We further observe that plaintiff was 39 years old at the time of his injury. His economic loss was calculated upon the "average" conductor's past and future earnings and fringe benefits until retirement at 58.4 years of age, which were less than his own, and the amounts were reduced by an average income tax rate. The jury also heard evidence that these amounts could be further reduced by 37% ($310,000) based upon what a "starting" real estate salesman might earn per year ($20,000). Plaintiff's medical experts testified that he had suffered a loss of grip strength, a 40% permanent disability, which rendered him unable to perform his railroad duties, and that the changes in his hand nerves were getting progressively worse and would deteriorate in the future. A portion of the jury's award was apparently for intangible damages -- past and future pain and suffering and for the permanency of the disability. Plaintiff's economic experts also considered any interest to be earned on the damages and reduced the future economic loss to the present value as required by law. Based upon this evidence, we believe that the award of damages lies within the realm of reasonable compensation.

Defendant's final argument is that newly discovered evidence mandates a new trial. Specifically, the evidence, which was obtained approximately 2 1/2 months following trial, between May 26 and July 4, 1986, consists of four video tapes taken by defendant's investigator showing plaintiff performing the following activities with his right hand: scraping old paint off his house; applying window caulking; picking weeds out of his garden; opening a car door and trunk; shaking hands; pumping gas; pounding on a paint can; smoking a cigarette; opening his house doors; pushing and pulling a long pole (apparently a pool cleaning device); carrying and lifting bags of charcoal and dragging his charcoal grill; combing his hair; carrying a briefcase; raking and hoeing his garden; lifting flower pots; pushing a cart; carrying lawn furniture; and painting his outdoor steps. Defendant contends that this evidence shows that plaintiff in fact suffered no injury and is not disabled. Defendant requests that this evidence be contrasted with plaintiff's conduct and testimony at trial, i.e., that he could not use his right hand to push open a door or to grasp small objects without difficulty, that his right wrist was stiff and difficult to bend, that he could not use his right hand to drive or to toss a ball and, during trial, he demonstrated his claimed disability by keeping his right hand in his pocket throughout almost the entire trial and refused to use it for the most mundane tasks of opening a door, smoking a cigarette, or shaking hands. Defendant further contends that this evidence demonstrates not only the falsity of plaintiff's conduct and testimony at trial, but also the falsity of his subjective physical complaints upon which his physicians based their opinions concerning his disability.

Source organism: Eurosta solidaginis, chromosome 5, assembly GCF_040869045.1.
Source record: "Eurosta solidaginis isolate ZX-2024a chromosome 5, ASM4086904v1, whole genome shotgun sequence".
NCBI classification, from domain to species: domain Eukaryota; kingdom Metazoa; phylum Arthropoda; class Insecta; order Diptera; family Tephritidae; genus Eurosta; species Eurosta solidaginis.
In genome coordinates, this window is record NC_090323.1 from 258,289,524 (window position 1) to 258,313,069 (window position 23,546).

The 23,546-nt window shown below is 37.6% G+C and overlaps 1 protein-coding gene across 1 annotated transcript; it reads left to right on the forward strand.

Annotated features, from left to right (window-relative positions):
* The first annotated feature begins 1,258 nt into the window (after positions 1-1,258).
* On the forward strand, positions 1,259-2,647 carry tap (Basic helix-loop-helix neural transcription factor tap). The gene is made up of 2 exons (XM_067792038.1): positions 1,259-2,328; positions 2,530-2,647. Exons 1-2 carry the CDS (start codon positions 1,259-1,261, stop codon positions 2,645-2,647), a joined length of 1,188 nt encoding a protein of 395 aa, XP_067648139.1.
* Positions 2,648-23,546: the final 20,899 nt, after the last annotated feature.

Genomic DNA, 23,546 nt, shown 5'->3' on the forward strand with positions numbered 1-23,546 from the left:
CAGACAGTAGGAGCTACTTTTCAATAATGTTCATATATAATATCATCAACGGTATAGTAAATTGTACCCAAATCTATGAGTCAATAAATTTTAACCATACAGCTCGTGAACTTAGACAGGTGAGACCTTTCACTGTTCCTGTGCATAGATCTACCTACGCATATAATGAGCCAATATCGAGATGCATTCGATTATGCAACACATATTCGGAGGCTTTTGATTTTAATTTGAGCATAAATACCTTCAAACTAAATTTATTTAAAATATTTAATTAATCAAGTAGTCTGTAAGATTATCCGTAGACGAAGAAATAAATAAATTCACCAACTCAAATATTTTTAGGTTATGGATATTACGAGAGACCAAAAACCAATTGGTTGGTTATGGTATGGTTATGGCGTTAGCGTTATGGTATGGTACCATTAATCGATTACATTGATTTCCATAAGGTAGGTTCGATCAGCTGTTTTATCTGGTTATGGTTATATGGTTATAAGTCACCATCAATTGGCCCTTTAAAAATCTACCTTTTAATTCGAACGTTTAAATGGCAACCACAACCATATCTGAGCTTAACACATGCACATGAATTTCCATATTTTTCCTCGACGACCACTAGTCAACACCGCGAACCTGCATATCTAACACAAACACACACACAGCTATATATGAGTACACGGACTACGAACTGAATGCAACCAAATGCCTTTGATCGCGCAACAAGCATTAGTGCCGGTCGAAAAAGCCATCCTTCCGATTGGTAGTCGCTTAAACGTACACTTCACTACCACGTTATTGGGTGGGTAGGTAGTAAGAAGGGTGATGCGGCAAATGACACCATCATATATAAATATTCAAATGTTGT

As this court stated in Tuttle v. Fruehauf Division of Fruehauf Corp. (1984), 122 Ill. App. 3d 835, 839, 462 N.E.2d 645, "[the] basic requirements for a new trial on the basis of newly discovered evidence are that the newly discovered evidence be (1) of such conclusive character that it will probably change the result if a new trial is granted, (2) discovered since the trial, (3) such that it could not have been discovered before trial with the exercise of due diligence, (4) material to the issue and (5) not merely cumulative to the evidence at trial. [Citation.] The party seeking the new trial has the burden of showing that these requirements have been met."

We believe the facts in the present case clearly indicate that defendant failed to satisfy what we consider the most significant requirement under the circumstances -- the exercise of due diligence. During the three years prior to trial, defendant's investigator only conducted spot checks on plaintiff's home on six occasions -- twice in February 1985, twice in March and April of 1986 (each of which lasted 15 to 20 minutes), and two other times in 1986 when he "drove by" while engaged in other investigations. Defendant's investigator testified that on none of the six occasions did he observe plaintiff or any activity (home repairs being made or yard work) upon the premises. Defendant has offered no explanation for not conducting additional, in depth surveillance prior to trial in light of the fact that its investigator had been unable to observe any activity by plaintiff and, accordingly, we find it failed to exercise due diligence in discovering evidence that could have been discovered prior to trial.

We also briefly note that the video tapes do not indicate whether plaintiff is or is not experiencing pain during his performance of the various activities and, in any event, those activities do not require the same grip strength required in his employment as a railroad conductor, i.e., pushing drawbars which weight approximately 300 pounds, climbing on and off moving railroad cars, turning handbrakes to stop a moving car, coupling frozen air hoses, and carrying 80-pound knuckles.

For the reasons set forth above, therefore, the judgment of the circuit court of Cook County is affirmed.

Affirmed.

CASE RESOLUTION

Judgment affirmed.